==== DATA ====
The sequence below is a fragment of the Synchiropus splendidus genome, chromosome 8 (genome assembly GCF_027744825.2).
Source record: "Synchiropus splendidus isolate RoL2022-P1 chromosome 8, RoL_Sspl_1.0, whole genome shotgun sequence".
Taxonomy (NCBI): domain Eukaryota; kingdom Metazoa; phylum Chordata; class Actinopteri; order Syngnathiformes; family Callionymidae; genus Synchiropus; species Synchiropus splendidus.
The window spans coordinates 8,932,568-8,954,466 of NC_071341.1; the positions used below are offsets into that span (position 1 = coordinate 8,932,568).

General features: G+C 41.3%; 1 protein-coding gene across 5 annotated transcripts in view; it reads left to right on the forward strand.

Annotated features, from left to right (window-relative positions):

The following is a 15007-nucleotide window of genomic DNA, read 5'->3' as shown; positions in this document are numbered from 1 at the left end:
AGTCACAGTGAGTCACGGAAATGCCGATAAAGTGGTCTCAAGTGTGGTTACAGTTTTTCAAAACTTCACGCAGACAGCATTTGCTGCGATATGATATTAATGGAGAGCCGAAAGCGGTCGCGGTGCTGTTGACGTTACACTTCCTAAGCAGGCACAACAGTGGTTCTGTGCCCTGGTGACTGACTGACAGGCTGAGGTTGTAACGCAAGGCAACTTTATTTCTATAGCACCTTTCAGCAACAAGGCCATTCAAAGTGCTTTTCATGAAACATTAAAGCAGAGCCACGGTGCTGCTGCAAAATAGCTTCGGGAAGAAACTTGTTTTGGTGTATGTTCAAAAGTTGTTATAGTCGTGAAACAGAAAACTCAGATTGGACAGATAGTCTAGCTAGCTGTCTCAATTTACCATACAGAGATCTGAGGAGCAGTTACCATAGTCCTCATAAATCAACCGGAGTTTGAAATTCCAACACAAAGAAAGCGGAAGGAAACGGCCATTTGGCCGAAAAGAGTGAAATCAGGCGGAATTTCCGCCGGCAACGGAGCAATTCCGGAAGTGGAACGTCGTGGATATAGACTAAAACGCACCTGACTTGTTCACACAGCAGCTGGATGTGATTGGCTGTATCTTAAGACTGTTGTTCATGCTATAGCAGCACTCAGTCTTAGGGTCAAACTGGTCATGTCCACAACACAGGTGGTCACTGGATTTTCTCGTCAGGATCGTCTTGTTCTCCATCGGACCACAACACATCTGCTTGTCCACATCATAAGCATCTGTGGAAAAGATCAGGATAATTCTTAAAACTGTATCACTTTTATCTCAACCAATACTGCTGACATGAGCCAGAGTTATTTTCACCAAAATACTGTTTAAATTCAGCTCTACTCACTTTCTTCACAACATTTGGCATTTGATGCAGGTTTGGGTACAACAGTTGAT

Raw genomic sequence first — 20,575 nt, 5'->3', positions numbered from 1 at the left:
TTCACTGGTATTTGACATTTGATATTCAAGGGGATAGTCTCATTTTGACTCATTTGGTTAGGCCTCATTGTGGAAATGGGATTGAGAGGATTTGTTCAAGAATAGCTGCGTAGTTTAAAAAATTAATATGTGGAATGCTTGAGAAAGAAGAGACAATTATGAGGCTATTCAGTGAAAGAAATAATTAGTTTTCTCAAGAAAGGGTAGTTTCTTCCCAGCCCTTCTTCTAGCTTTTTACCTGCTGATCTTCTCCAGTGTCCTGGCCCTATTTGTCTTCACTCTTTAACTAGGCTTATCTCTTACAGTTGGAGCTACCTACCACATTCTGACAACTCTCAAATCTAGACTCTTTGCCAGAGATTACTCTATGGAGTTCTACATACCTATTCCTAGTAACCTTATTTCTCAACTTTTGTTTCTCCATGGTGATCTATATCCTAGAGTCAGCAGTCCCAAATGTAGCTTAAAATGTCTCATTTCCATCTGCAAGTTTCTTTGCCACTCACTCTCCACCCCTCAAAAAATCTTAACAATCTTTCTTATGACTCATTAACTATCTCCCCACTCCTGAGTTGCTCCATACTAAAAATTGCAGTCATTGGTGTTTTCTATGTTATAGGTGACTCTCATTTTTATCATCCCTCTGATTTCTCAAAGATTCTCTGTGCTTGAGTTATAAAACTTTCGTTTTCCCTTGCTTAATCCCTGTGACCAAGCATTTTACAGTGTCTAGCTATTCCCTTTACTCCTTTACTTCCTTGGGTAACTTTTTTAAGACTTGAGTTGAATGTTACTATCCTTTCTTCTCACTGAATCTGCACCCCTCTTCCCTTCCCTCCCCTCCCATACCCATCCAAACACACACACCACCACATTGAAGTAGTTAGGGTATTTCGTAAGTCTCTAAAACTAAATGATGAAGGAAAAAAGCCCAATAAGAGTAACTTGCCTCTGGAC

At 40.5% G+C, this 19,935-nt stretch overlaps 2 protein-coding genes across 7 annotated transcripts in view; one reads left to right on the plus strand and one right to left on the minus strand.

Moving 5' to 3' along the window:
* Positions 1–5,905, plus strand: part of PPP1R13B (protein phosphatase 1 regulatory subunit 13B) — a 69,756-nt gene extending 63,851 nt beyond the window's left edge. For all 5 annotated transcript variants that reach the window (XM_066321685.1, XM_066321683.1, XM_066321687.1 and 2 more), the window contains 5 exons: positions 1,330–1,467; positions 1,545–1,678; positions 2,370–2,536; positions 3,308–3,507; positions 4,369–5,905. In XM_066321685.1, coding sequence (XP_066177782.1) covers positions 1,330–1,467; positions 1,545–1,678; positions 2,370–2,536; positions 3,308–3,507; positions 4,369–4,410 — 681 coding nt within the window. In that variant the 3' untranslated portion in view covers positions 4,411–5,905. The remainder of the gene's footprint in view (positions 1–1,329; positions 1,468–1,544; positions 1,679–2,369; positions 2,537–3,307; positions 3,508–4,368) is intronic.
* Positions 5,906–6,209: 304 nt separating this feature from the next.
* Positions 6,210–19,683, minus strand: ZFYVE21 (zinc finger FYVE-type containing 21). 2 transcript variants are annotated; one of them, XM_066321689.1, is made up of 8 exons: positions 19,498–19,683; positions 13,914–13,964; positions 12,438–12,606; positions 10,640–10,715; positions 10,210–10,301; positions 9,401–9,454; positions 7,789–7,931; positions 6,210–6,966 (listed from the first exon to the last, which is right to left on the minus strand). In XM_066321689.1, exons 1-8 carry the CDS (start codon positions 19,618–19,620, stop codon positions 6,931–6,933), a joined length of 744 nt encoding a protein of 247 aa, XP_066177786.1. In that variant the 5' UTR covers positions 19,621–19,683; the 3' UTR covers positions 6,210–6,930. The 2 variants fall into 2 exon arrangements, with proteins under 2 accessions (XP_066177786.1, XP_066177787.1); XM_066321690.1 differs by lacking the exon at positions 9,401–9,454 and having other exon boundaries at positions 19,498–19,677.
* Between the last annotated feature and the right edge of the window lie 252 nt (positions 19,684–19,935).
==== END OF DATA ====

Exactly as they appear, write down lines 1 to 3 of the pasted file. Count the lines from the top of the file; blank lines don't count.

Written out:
The sequence below is a fragment of the Synchiropus splendidus genome, chromosome 8 (genome assembly GCF_027744825.2).
Source record: "Synchiropus splendidus isolate RoL2022-P1 chromosome 8, RoL_Sspl_1.0, whole genome shotgun sequence".
Taxonomy (NCBI): domain Eukaryota; kingdom Metazoa; phylum Chordata; class Actinopteri; order Syngnathiformes; family Callionymidae; genus Synchiropus; species Synchiropus splendidus.